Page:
On June 7, 2002, while attending the North By North East Music Festival in Toronto, Canada, I was able to sit in on a very interesting panel discussion. The discussion, titled “The Future of Music,” hosted some illustrious music movers and shakers, some old timers and others, the new pirates of the music frontier. Dick Gabriel, from the American Federation of Musicians (U.S. & Canada) moderated the discussion between Jenny Toomey (The Coalition of the Future of Music, Washington,) Dave Lory (Artemis Records, New York,) Ann Chaitovitz (AFTRA, Washington,) and Bernie Finkelstein (The Finkelstein Management Co, Toronto.)
While an advocate of change myself, I was hungrily anticipating a challenging and heated discussion on how the music business was going to wake up to today’s changes and hardships, regarding Internet, piracy and royalty issues. I found it, instead, quite promising and flowing with hardly any arguments. I guess because this discussion took place outside the courts of recent times.
I’ve used the term “mafia” not in a literal sense, but more in a conceptual, metaphorically speaking way. I’m not referencing any specific person or organization, rather, a state of affairs that concern control, monopolies and bribery that currently exist within the music industry, whether legal or illegal, between artists, radio, promoters and record labels. As we must be all “innocent” until proven guilty, this article merely expresses principles of the music business on how change needs to be made to improve it for artists.
Basically these panelists talked about what has been taking place inside the court rooms between the RIAA (Recording Industry Association of America,) who represent the Major Record Labels, and the independent Record Labels and artists. While the issues are quite grandiose, often difficult to explain, and convoluting, what has been going on, in lay terms, is a slow victorious ride towards ridding the following dirty words: payola (particularly in radio promotion), copyright infringements, illegal digital downloads and sharing, and the consolidation of companies causing monopolies.
In my eyes, as the panel discussion unfolded, I began to realize that who we had up on the panels were five keen music industry representatives representing the under-dogs in this tired world of the Music Mafia. Let the peasants revolt!
Here is a little of what was discussed in the NXNE panel discussion. I speak only for what they said, perhaps not word for word as I didn’t have a Dictaphone but certainly in the frame of their message. These comments are not of my own opinion unless I have indicated so. So here are their views about the problems we are facing in the music industry:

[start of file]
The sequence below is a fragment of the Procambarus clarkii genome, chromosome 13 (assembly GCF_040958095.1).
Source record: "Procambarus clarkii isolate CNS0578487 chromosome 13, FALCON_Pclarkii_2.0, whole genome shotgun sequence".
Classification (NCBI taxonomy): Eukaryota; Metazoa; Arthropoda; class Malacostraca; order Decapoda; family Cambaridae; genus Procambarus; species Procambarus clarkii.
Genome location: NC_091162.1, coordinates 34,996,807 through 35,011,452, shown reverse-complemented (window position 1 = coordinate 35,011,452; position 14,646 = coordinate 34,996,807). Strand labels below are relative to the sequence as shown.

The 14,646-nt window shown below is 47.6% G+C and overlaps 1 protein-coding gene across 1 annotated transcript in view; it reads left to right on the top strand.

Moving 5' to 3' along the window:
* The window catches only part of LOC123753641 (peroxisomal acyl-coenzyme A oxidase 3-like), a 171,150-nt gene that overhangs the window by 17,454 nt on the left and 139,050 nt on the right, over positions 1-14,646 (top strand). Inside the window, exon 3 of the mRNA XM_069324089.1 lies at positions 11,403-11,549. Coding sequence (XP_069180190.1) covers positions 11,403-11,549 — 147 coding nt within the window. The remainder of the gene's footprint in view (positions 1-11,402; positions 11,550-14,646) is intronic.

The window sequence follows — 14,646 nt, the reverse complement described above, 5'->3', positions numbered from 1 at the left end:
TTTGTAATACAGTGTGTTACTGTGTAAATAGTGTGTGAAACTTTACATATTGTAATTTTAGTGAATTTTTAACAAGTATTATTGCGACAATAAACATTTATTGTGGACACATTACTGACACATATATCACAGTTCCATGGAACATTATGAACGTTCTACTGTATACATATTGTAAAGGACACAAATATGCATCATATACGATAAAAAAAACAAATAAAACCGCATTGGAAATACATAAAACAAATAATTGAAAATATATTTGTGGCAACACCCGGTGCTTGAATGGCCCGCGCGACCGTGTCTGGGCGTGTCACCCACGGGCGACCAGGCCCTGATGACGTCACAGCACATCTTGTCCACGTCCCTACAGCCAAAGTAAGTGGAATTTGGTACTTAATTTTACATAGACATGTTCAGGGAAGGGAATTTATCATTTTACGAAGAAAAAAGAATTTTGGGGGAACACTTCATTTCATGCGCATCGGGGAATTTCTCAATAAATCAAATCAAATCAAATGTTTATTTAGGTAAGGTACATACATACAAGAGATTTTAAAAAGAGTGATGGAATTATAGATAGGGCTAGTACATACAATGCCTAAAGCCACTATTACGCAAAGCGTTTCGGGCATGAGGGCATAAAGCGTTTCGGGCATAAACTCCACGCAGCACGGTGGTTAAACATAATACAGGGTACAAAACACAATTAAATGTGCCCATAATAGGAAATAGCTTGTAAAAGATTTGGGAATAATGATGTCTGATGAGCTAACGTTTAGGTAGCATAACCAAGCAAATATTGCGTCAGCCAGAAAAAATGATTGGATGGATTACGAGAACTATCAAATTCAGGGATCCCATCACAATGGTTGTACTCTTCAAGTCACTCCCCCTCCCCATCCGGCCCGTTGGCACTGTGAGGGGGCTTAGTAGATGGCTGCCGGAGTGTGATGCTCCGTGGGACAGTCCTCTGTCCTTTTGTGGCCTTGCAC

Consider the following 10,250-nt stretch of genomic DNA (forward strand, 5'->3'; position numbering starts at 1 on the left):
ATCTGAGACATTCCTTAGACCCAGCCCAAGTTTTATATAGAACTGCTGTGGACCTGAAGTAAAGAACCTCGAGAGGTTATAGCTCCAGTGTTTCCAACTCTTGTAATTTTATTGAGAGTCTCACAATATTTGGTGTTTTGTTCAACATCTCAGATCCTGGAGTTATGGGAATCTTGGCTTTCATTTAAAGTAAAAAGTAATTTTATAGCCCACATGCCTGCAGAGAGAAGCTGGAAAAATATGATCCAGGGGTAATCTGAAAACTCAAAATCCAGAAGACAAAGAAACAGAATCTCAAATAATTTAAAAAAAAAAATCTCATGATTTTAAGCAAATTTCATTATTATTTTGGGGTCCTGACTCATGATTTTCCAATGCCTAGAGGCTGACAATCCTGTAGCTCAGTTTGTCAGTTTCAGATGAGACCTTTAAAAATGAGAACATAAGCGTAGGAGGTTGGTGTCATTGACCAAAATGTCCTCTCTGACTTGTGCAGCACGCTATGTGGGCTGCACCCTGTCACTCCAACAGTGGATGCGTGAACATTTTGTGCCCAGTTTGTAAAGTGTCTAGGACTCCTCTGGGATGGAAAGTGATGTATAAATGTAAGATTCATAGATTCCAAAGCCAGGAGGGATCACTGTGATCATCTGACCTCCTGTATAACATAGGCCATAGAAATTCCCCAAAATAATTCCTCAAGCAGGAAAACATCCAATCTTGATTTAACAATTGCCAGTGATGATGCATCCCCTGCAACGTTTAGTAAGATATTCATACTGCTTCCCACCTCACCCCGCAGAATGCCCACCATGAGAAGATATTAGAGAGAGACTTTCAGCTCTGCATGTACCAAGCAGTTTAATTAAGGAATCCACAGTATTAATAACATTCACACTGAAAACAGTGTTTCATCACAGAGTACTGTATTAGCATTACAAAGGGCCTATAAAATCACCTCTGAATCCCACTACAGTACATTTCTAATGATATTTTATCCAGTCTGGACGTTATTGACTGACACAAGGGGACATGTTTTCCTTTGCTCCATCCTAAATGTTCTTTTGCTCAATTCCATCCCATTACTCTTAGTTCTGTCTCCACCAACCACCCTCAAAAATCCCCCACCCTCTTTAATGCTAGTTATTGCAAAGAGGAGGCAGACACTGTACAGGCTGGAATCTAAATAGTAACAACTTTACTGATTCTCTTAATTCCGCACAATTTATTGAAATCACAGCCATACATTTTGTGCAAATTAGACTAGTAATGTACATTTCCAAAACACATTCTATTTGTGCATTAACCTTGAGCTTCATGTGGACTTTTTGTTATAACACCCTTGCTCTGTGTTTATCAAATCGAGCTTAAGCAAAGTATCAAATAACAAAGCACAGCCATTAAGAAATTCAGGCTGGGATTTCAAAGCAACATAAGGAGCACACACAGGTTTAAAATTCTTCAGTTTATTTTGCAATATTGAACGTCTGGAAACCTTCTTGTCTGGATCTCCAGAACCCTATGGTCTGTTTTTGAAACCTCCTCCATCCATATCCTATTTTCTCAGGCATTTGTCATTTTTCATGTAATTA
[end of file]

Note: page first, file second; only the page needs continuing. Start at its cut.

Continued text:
Payola Payola was made illegal A LONG TIME AGO! But it still exists in a (so far) legal form today in the disguise of independent radio promoters. Instead of paying the radio stations directly with bribes, favors and trips to the Caribbean (or worse) the Major Record Labels have resorted to paying a middle person, known as the indie radio promoter, the “indie.”
Payola was made illegal A LONG TIME AGO! Yeah, right!
Artists, whether through the Majors or through Indie Labels, pay so much to get on radio that they rarely see any royalties. (Gilli: I know for example, being an indie artist myself, that it costs a minimum of $400 a week for a minimum of six weeks just to start with some radio promotion but this doesn’t guarantee that the radio promoter can get you on radio, nor even in the listening hands. Record Labels spend hundreds of thousands of dollars on their artists. Where do indie artists have a chance?)
There has been huge consolidation of music companies (consider Clear Channel as an example.) Caps on how many one company could own were changed from two to eight in the U.S. recently. Four companies control more than 50 percent of music on the radio.
Jenny Toomey and the Coalition of the Future of Music (in her words, “a think-tank not a lobby group”) were given a grant to study the effects of this consolidation and the problem of payola in radio. They found that less music was being played, less music was being paid for, and prices were increasing in order to get on the radio dial. More about payola at www.salon.com by an article by Eric Boehlert “Payola City.” This article is also linked from www.futureofmusic.org or www.songsalive.org.
“… Virtually all the songs played on a typical commercial radio station – known as “adds” in the trade – are paid for…..The current system is able to flourish partly because the major labels, reluctant to make waves inside the profitable format, have adopted a hear-no-evil, see-no-evil mentality, turning a collective blind eye to the corrupt transactions.” – Eric Boehlert
Jenny Toomey went on to say that Labels will be implicated in this payola practice. Radio will also be implicated. Therefore, it has become a kind of war between the Labels and Radio. A coalition of artist groups went to the FCC and lobbied to say that this practice was “illegal.”
Ann Chaitovitz from AFTRA (American Federation of Television and Radio Artists http://www.aftra.com), a lobby group, discussed how they, the AFIM, RIAA, Nashville Songwriters Association, NARIS and others (about 10 groups) signed a document to change the payola laws. The movement document was released to the press and 20/20 did a story on it. The issues that the document centered around was about Payola as well as the radio caps – creating more diversity in ownership. Artists need to be able to get onto a local station. Clear Channel as an example, who bought SFX, owns many venues, as Ann pointed out, as well as about 1200 radio stations and on top of that, they control the booking and touring of the artists to these venues and radio stations. In turn, there is a silent blackmail going on with the artists where, if they want to play in the clubs, they have to play for free, if they want to get radio airplay.